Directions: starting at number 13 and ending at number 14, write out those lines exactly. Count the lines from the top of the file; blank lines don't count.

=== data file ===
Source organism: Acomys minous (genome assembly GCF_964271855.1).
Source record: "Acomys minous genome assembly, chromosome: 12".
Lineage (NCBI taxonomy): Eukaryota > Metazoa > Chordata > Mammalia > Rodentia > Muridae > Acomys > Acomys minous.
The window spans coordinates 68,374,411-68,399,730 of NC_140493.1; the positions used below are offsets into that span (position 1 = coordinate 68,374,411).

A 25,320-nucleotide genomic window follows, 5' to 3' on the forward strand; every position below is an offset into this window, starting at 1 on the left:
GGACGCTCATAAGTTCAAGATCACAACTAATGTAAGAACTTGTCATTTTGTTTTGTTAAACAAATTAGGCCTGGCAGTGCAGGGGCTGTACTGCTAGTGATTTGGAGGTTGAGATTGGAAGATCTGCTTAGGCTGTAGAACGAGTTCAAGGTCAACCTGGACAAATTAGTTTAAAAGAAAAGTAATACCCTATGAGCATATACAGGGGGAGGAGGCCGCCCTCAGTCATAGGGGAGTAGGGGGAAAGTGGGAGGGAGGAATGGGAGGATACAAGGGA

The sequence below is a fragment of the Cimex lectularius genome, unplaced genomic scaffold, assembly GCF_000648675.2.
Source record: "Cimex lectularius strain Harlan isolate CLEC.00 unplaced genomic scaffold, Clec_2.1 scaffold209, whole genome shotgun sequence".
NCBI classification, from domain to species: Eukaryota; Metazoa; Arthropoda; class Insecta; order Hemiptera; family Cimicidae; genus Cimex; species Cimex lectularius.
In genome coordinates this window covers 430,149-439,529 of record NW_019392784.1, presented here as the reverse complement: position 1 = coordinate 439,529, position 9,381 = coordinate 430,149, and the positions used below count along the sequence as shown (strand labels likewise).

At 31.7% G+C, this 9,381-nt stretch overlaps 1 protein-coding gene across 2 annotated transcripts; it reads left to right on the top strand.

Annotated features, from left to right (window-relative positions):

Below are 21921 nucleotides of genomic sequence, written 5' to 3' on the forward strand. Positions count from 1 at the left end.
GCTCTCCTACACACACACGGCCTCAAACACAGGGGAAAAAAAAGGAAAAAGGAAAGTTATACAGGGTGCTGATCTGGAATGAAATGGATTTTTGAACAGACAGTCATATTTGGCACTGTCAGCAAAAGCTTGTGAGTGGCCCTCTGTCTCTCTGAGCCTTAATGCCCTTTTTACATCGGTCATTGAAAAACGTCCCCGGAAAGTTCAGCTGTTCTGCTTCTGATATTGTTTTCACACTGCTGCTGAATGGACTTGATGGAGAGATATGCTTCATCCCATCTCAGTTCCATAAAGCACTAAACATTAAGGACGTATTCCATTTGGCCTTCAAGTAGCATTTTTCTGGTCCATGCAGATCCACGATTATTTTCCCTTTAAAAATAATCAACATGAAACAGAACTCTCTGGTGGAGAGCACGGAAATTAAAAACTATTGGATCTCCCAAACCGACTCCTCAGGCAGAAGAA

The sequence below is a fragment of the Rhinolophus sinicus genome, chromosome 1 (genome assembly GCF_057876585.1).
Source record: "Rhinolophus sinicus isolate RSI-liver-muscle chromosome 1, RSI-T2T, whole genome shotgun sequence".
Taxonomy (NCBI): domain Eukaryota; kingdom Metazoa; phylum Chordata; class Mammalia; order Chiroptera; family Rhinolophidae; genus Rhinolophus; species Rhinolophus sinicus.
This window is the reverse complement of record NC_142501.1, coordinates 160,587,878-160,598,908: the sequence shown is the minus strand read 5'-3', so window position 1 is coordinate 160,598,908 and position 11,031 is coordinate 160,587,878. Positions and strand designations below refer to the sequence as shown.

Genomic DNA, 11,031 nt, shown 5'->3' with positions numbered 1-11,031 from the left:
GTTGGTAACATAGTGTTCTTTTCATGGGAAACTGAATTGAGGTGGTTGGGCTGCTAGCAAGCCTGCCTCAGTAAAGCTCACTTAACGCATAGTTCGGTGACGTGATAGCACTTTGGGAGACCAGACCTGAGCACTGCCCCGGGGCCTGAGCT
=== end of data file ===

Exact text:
Below are 21921 nucleotides of genomic sequence, written 5' to 3' on the forward strand. Positions count from 1 at the left end.
GCTCTCCTACACACACACGGCCTCAAACACAGGGGAAAAAAAAGGAAAAAGGAAAGTTATACAGGGTGCTGATCTGGAATGAAATGGATTTTTGAACAGACAGTCATATTTGGCACTGTCAGCAAAAGCTTGTGAGTGGCCCTCTGTCTCTCTGAGCCTTAATGCCCTTTTTACATCGGTCATTGAAAAACGTCCCCGGAAAGTTCAGCTGTTCTGCTTCTGATATTGTTTTCACACTGCTGCTGAATGGACTTGATGGAGAGATATGCTTCATCCCATCTCAGTTCCATAAAGCACTAAACATTAAGGACGTATTCCATTTGGCCTTCAAGTAGCATTTTTCTGGTCCATGCAGATCCACGATTATTTTCCCTTTAAAAATAATCAACATGAAACAGAACTCTCTGGTGGAGAGCACGGAAATTAAAAACTATTGGATCTCCCAAACCGACTCCTCAGGCAGAAGAA